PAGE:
A gambit by Senate Republicans to make a large corporate tax cut permanent by having benefits for individuals expire at the end of 2025 created new problems for the legislation Wednesday as lawmakers were still grappling with the controversial decision to add the repeal of a key Obamacare provision.
The decision by Republican leaders to double down on risky maneuvers to overcome budgetary hurdles with their tax overhaul threatened to put the entire effort in jeopardy.
Sen. Ron Johnson (R-Wis.) declared he would not support the bill because it treats large corporations differently than many small businesses, which pay taxes through the individual code.
“If they can pass it without me, let them,” Johnson told the Wall Street Journal. “I’m not going to vote for this tax package.”
He later said he hoped “to address the disparity so I can support the final version.”
At the same time, Sen. Susan Collins (R-Maine) raised concerns about the bill’s repeal of the individual mandate under the Affordable Care Act that requires all Americans to have health insurance.
"It greatly complicates our efforts to combine tax reform and changes in the ACA," said Collins, who was among three Republican senators who voted this year against the party’s attempts to repeal the entire Affordable Care Act, known as Obamacare.
On top of that, Republican deficit hawks were withholding support until they could be convinced that the economic growth assumptions were realistic and the tax cuts would not add more than $1.5 trillion to the deficit over the next decade.
"I'm not a yes, not a no," said Sen. Bob Corker (R-Tenn.) "I'm in a watch-and-see ... trying to ensure we're not going to do anything to exacerbate our deficit issues."
Senate Republican leaders made the major changes to the bill late Tuesday night as they raced to try to pass a tax overhaul by the end of the year.
The move to effectively repeal, starting in 2019, the individual mandate under the Affordable Care Act, would save the government an estimated $318 billion over 10 years. Senate leaders propose using those savings to make the tax plan more attractive to middle-class Americans, at least initially.
The bill would lower certain individual tax brackets from the 22.5%, 25% and 32.5% proposed last week, to 22%, 24% and 32%.
The revised plan also would increase the current child tax credit from $1,000 to $2,000. The original Senate plan proposed raising it to $1,650.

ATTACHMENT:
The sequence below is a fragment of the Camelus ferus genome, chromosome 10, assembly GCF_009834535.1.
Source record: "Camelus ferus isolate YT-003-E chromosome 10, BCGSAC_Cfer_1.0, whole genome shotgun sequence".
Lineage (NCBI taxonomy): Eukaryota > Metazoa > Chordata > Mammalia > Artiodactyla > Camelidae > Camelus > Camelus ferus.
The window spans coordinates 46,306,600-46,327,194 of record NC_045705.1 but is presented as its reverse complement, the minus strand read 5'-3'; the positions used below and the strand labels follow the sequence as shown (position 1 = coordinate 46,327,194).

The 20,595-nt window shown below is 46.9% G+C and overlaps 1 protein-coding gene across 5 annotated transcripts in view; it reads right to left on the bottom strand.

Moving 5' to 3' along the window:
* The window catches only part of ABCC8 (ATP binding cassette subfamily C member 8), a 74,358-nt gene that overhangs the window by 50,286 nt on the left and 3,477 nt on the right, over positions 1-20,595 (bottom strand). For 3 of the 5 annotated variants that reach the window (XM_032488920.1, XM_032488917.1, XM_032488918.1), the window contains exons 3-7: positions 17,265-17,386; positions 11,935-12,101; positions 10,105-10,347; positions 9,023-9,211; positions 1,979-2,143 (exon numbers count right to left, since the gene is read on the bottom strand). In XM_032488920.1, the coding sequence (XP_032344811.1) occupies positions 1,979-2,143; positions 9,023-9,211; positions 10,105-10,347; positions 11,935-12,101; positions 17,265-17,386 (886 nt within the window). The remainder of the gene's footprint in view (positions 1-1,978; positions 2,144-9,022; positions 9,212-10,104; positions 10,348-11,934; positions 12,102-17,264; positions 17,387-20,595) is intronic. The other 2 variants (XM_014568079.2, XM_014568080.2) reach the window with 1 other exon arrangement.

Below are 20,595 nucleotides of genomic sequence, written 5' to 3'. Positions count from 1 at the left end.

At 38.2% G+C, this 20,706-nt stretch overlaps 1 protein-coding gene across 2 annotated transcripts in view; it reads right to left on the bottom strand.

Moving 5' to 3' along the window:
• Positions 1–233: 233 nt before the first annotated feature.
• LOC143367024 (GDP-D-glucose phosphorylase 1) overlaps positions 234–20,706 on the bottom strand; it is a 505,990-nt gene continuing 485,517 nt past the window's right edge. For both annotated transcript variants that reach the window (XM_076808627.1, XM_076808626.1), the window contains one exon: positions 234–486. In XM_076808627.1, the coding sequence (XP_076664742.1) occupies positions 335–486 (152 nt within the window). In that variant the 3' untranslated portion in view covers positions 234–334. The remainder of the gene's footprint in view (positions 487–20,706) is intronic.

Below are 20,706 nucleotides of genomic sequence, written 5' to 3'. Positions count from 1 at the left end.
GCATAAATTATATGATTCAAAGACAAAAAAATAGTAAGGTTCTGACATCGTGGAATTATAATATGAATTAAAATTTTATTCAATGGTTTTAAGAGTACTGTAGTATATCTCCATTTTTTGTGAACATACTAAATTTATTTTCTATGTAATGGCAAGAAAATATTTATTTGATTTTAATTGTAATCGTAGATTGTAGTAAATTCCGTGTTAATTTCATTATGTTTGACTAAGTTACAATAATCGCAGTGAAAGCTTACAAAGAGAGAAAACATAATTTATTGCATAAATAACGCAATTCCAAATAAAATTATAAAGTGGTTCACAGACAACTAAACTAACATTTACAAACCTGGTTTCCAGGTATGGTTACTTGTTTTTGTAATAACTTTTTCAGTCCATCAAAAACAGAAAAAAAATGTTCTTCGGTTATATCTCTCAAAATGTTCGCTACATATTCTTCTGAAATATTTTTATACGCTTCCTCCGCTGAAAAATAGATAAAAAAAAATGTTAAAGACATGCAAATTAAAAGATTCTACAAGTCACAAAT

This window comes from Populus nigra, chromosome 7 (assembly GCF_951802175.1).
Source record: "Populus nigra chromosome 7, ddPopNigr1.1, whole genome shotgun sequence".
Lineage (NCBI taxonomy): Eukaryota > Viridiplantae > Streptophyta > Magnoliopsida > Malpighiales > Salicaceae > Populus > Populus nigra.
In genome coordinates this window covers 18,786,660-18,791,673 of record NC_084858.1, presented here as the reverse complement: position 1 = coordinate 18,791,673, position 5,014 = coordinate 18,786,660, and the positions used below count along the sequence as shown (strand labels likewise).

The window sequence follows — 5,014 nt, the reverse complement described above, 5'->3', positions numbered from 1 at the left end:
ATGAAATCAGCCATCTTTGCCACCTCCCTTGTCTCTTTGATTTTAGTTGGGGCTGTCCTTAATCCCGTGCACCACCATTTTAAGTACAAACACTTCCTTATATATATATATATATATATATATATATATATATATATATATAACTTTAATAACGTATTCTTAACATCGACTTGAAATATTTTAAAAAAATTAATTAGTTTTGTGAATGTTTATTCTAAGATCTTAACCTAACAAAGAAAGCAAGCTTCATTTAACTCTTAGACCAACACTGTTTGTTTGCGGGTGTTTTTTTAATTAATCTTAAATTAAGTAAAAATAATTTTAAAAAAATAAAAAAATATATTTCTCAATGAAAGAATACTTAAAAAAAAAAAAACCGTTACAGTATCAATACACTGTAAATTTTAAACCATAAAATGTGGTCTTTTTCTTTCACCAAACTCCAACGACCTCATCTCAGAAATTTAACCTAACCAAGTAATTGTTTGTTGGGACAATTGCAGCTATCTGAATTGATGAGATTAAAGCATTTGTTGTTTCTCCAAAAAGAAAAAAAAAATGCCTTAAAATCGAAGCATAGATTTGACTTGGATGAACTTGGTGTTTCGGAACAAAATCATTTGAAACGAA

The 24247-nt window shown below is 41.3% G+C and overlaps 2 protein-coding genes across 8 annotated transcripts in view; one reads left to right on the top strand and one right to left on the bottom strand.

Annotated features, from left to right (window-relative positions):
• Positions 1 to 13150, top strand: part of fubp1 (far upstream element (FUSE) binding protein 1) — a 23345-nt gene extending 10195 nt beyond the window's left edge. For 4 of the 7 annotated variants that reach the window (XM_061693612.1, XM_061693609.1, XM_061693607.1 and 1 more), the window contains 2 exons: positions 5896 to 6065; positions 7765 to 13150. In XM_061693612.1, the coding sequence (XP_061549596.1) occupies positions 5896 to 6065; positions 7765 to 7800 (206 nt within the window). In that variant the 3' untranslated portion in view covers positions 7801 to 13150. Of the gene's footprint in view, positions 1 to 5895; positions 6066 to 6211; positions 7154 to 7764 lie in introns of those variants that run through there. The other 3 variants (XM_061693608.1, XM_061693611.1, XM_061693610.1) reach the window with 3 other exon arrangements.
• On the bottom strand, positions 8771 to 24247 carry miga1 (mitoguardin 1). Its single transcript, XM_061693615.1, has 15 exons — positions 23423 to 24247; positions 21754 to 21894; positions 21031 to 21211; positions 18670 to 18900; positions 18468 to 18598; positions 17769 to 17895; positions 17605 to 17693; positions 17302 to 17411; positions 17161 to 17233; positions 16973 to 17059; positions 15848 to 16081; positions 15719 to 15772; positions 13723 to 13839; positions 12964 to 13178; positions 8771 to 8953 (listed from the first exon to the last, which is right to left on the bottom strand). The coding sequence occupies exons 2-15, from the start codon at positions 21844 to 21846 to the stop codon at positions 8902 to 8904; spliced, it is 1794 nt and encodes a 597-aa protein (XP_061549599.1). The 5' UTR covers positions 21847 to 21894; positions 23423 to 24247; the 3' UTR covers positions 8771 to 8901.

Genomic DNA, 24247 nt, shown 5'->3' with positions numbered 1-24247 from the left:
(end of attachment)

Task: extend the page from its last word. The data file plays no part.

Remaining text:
“Ultimately, I’m more than willing to defend the decision to end the individual mandate taxes,” Senate Finance Committee Chairman Orrin Hatch (R-Utah), who drafted the revisions, said Wednesday at the start of a hearing on the new bill. “It’s the right thing to do. Far more people will be better off as a result.”
But those changes, as well as reforms to help lower costs for so-called pass-through businesses that pay taxes through the individual code, would expire in eight years to avoid adding to the deficit.
The National Federation of Independent Business said it supported the revised Senate bill. But spokesman Jack Mozloom said the group was not happy that those provisions expire in 2025.
He said the group was optimistic that those cuts would be extended in the future.
“If the tax reform has the effect that everyone expects, which is to lift the economy and ignite growth, it’s going to be awfully hard eight years from now to let that expire,” he said.
“For multinational corporations, their handouts are set in stone, written in ink, locked in place with the key thrown away. But not for the middle class,” he said. Wyden noted that the individual tax cuts don’t even last a full decade.
He also pointed out that the Congressional Budget Office has forecast that repealing the health insurance individual mandate would cause an average increase in premiums of about 10% a year.
"For middle-class families, premium increases are the same thing as tax increases," Wyden said.
All the changes in the bill related to individual tax cuts would disappear after 2025, including the proposed doubling of the standard deduction.